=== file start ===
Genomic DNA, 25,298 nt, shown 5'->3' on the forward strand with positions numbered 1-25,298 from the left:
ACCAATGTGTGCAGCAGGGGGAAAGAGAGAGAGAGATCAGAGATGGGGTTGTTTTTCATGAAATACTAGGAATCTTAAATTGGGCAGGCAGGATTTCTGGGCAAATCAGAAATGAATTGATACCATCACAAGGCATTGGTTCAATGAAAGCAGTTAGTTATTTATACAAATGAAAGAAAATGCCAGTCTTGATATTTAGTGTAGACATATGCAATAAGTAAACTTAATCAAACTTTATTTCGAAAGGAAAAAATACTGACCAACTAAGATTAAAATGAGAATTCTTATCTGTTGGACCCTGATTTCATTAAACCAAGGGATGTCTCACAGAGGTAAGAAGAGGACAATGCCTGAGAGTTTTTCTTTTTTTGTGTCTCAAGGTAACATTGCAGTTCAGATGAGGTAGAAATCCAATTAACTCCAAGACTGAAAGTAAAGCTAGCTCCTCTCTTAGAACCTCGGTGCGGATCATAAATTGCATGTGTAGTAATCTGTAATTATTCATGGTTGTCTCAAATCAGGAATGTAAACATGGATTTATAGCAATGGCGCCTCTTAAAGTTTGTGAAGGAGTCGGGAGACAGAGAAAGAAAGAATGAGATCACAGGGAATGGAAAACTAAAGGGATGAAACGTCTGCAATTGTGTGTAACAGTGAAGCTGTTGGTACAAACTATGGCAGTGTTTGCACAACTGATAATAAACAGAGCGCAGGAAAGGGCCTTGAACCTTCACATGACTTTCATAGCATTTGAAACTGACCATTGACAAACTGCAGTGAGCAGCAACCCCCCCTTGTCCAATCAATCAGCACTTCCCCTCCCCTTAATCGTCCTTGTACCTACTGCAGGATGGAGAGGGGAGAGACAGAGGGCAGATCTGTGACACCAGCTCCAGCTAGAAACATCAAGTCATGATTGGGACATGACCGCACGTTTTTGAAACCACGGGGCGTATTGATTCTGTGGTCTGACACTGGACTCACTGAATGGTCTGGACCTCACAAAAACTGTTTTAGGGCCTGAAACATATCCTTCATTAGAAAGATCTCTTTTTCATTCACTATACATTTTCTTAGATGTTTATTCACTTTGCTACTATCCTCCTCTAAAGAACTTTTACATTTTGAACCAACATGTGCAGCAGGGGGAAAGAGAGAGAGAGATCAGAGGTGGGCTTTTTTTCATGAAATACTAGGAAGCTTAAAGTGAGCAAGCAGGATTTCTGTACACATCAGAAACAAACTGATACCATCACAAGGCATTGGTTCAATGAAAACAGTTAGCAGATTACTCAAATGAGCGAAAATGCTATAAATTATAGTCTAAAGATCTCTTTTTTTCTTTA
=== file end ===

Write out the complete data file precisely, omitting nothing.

Genomic DNA, 25,298 nt, shown 5'->3' on the forward strand with positions numbered 1-25,298 from the left:
ACCAATGTGTGCAGCAGGGGGAAAGAGAGAGAGAGATCAGAGATGGGGTTGTTTTTCATGAAATACTAGGAATCTTAAATTGGGCAGGCAGGATTTCTGGGCAAATCAGAAATGAATTGATACCATCACAAGGCATTGGTTCAATGAAAGCAGTTAGTTATTTATACAAATGAAAGAAAATGCCAGTCTTGATATTTAGTGTAGACATATGCAATAAGTAAACTTAATCAAACTTTATTTCGAAAGGAAAAAATACTGACCAACTAAGATTAAAATGAGAATTCTTATCTGTTGGACCCTGATTTCATTAAACCAAGGGATGTCTCACAGAGGTAAGAAGAGGACAATGCCTGAGAGTTTTTCTTTTTTTGTGTCTCAAGGTAACATTGCAGTTCAGATGAGGTAGAAATCCAATTAACTCCAAGACTGAAAGTAAAGCTAGCTCCTCTCTTAGAACCTCGGTGCGGATCATAAATTGCATGTGTAGTAATCTGTAATTATTCATGGTTGTCTCAAATCAGGAATGTAAACATGGATTTATAGCAATGGCGCCTCTTAAAGTTTGTGAAGGAGTCGGGAGACAGAGAAAGAAAGAATGAGATCACAGGGAATGGAAAACTAAAGGGATGAAACGTCTGCAATTGTGTGTAACAGTGAAGCTGTTGGTACAAACTATGGCAGTGTTTGCACAACTGATAATAAACAGAGCGCAGGAAAGGGCCTTGAACCTTCACATGACTTTCATAGCATTTGAAACTGACCATTGACAAACTGCAGTGAGCAGCAACCCCCCCTTGTCCAATCAATCAGCACTTCCCCTCCCCTTAATCGTCCTTGTACCTACTGCAGGATGGAGAGGGGAGAGACAGAGGGCAGATCTGTGACACCAGCTCCAGCTAGAAACATCAAGTCATGATTGGGACATGACCGCACGTTTTTGAAACCACGGGGCGTATTGATTCTGTGGTCTGACACTGGACTCACTGAATGGTCTGGACCTCACAAAAACTGTTTTAGGGCCTGAAACATATCCTTCATTAGAAAGATCTCTTTTTCATTCACTATACATTTTCTTAGATGTTTATTCACTTTGCTACTATCCTCCTCTAAAGAACTTTTACATTTTGAACCAACATGTGCAGCAGGGGGAAAGAGAGAGAGAGATCAGAGGTGGGCTTTTTTTCATGAAATACTAGGAAGCTTAAAGTGAGCAAGCAGGATTTCTGTACACATCAGAAACAAACTGATACCATCACAAGGCATTGGTTCAATGAAAACAGTTAGCAGATTACTCAAATGAGCGAAAATGCTATAAATTATAGTCTAAAGATCTCTTTTTTTCTTTA